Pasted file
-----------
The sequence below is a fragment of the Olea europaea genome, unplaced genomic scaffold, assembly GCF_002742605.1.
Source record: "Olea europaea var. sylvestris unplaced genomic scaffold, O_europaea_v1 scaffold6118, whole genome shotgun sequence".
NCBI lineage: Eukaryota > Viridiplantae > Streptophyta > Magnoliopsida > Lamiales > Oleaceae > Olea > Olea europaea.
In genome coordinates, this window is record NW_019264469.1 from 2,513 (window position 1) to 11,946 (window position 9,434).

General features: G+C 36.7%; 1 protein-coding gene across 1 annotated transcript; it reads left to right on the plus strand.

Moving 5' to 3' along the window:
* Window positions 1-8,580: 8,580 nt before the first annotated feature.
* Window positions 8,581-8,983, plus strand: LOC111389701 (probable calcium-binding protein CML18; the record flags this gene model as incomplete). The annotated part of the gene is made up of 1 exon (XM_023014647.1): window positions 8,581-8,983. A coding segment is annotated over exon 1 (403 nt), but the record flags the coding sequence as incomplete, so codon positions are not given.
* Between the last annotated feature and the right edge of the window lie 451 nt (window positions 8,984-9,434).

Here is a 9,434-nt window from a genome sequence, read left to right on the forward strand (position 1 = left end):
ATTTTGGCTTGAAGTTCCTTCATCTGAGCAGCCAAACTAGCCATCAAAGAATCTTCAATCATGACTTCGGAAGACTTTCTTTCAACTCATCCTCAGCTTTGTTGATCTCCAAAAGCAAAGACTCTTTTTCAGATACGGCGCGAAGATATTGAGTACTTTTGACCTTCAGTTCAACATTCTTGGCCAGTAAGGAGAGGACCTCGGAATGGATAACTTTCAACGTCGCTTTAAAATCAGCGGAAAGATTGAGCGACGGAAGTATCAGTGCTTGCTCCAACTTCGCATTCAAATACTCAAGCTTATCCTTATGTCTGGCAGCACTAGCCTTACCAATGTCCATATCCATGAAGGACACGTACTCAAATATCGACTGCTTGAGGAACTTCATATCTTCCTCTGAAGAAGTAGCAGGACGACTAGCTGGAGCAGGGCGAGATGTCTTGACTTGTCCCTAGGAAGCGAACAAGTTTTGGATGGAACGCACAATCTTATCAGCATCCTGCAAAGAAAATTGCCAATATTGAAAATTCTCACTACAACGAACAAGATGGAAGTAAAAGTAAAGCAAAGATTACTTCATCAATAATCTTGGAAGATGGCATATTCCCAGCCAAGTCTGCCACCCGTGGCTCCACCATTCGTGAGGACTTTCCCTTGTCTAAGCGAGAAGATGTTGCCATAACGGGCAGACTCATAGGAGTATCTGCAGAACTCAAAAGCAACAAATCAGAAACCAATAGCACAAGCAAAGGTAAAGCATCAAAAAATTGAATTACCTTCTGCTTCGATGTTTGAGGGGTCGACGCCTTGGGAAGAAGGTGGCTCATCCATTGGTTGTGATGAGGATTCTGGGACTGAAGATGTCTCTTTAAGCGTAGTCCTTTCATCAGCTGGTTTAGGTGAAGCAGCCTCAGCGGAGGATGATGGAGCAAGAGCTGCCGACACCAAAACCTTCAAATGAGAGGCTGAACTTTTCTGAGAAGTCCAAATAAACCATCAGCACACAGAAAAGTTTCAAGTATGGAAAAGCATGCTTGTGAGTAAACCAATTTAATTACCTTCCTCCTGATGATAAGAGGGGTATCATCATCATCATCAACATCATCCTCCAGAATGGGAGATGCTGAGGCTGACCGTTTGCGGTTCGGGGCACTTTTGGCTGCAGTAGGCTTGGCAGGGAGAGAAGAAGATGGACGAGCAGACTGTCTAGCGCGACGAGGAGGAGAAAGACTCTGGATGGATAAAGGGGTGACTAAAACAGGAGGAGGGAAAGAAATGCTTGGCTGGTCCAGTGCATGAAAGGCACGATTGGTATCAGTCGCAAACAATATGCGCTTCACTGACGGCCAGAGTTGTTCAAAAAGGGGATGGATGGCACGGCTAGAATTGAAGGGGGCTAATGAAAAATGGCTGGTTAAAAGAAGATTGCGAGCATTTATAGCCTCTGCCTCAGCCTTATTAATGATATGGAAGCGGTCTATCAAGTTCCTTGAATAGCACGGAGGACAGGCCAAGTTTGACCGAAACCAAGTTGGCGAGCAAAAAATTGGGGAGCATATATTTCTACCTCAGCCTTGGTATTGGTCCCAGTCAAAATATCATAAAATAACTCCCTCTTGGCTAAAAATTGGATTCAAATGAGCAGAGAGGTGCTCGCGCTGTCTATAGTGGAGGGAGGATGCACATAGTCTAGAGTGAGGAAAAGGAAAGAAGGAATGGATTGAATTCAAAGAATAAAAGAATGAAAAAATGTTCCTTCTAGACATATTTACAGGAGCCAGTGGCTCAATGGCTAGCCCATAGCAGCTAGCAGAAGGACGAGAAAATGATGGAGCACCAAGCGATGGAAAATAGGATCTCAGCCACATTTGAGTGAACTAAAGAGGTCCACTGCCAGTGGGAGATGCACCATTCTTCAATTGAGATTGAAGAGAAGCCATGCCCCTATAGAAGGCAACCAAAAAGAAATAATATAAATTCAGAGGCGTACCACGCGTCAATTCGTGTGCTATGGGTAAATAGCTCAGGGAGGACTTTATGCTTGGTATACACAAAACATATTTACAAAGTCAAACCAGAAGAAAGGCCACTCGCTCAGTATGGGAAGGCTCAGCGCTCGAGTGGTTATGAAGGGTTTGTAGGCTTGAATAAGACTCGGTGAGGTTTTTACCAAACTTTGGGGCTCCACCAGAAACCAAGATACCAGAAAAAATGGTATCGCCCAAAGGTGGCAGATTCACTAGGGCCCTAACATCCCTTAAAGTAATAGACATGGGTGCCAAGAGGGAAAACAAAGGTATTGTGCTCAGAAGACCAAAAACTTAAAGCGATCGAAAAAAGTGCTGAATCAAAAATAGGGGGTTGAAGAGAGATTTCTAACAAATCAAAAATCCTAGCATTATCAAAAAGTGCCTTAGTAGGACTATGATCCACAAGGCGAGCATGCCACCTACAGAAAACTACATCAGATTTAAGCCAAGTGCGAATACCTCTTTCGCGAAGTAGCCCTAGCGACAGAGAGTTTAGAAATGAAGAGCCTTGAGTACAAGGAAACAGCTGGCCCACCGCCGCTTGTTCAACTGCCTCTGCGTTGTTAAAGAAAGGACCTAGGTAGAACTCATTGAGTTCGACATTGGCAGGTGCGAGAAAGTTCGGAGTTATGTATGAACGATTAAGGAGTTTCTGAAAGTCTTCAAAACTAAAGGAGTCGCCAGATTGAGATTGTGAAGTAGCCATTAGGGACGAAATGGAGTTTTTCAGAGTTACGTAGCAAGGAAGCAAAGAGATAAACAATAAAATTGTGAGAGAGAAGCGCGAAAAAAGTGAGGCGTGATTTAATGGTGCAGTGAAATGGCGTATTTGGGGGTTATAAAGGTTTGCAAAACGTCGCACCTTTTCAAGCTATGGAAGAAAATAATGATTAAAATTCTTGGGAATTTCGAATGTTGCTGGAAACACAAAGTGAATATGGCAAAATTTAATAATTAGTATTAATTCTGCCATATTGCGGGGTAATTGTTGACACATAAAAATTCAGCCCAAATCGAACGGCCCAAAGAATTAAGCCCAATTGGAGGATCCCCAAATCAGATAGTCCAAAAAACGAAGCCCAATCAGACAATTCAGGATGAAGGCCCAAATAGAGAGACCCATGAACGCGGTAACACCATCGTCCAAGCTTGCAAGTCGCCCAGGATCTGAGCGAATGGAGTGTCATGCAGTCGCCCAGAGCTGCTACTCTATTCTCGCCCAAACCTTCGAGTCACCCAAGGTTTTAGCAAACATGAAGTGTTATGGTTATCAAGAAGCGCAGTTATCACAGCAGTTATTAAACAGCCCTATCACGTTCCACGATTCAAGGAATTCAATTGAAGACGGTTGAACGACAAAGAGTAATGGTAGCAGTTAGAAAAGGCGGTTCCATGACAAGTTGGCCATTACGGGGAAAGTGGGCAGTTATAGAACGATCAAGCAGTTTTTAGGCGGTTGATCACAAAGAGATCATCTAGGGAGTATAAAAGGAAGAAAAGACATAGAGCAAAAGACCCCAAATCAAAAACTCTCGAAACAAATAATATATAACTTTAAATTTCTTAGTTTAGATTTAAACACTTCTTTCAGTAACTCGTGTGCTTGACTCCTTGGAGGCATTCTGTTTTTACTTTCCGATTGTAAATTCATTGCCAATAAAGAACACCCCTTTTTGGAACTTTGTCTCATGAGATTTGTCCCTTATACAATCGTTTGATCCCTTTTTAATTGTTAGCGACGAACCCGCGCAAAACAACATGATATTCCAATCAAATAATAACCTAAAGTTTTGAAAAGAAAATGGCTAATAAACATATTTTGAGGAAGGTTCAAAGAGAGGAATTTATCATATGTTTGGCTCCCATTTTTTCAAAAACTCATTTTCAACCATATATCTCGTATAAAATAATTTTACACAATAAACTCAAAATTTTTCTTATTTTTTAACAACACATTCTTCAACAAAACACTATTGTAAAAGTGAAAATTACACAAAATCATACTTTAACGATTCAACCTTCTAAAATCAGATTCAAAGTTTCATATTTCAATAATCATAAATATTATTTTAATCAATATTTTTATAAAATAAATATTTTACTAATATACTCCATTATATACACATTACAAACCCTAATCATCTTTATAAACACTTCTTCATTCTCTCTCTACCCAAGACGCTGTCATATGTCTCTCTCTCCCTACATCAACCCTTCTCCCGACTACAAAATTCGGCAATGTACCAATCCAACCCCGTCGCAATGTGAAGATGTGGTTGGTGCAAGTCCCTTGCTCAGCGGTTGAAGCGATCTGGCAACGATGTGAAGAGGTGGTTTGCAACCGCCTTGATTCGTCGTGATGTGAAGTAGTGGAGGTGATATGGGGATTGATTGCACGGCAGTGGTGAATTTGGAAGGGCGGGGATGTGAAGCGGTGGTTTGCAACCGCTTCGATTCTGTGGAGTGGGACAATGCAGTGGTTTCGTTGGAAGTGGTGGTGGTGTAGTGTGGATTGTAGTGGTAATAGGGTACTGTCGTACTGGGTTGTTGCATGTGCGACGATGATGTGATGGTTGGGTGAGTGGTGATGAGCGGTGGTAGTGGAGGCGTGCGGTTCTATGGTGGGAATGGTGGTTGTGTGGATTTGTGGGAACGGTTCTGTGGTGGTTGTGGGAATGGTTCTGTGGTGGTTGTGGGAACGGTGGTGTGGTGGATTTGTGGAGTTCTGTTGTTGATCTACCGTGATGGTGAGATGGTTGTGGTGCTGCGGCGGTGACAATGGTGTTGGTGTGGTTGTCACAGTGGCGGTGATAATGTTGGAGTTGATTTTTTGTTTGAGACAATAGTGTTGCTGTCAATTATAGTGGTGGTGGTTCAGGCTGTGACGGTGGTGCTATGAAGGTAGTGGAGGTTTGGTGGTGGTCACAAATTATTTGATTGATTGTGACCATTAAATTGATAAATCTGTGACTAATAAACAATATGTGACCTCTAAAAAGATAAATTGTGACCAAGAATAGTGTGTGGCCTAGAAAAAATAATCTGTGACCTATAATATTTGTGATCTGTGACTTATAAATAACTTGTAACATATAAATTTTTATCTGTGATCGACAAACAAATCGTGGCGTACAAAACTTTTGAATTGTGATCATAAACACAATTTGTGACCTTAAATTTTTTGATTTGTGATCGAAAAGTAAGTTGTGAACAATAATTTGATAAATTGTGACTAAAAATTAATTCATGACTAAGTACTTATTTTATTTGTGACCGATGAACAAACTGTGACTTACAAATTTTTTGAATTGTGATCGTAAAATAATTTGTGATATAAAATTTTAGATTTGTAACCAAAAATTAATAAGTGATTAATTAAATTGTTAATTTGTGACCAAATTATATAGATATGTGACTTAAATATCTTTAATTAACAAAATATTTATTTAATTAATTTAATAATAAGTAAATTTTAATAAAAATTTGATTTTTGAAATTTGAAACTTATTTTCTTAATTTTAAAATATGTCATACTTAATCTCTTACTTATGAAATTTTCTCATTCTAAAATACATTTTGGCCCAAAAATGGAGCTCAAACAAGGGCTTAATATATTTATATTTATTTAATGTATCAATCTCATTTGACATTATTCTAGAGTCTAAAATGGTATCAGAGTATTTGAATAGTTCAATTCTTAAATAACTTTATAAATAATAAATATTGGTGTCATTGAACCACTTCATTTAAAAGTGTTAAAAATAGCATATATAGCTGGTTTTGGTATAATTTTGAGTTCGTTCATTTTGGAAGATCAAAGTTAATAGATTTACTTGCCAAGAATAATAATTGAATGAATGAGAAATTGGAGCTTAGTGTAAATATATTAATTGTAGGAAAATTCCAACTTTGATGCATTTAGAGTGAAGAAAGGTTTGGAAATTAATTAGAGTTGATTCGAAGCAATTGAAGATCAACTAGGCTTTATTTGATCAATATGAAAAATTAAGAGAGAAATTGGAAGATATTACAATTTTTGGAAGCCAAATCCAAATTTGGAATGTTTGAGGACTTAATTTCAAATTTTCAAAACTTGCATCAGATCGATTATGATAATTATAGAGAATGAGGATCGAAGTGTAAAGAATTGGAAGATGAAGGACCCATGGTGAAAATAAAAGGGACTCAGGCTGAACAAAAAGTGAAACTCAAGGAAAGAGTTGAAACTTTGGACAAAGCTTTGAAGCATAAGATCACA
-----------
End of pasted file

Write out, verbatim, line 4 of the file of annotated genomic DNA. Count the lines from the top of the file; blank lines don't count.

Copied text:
In genome coordinates, this window is record NW_019264469.1 from 2,513 (window position 1) to 11,946 (window position 9,434).